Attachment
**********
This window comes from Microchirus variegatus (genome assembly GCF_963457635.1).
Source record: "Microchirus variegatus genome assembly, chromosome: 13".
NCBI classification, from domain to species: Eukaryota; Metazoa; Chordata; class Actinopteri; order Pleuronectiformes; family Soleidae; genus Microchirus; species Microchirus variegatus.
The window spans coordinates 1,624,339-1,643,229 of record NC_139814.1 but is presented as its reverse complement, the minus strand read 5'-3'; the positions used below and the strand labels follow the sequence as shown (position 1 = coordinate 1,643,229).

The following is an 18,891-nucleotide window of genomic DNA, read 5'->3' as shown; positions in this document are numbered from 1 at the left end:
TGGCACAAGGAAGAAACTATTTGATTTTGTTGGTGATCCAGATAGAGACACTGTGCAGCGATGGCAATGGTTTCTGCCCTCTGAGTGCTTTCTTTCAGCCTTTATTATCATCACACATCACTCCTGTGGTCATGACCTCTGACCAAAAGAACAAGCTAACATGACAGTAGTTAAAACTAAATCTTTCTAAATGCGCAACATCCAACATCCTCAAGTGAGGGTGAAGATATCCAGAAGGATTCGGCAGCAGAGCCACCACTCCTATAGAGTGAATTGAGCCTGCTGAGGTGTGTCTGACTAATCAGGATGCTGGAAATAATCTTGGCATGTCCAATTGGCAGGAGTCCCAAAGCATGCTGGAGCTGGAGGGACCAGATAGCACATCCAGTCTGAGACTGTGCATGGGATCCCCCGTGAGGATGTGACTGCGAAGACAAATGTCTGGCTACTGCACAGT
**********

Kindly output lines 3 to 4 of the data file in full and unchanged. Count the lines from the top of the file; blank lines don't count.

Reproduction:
NCBI classification, from domain to species: Eukaryota; Metazoa; Chordata; class Actinopteri; order Pleuronectiformes; family Soleidae; genus Microchirus; species Microchirus variegatus.
The window spans coordinates 1,624,339-1,643,229 of record NC_139814.1 but is presented as its reverse complement, the minus strand read 5'-3'; the positions used below and the strand labels follow the sequence as shown (position 1 = coordinate 1,643,229).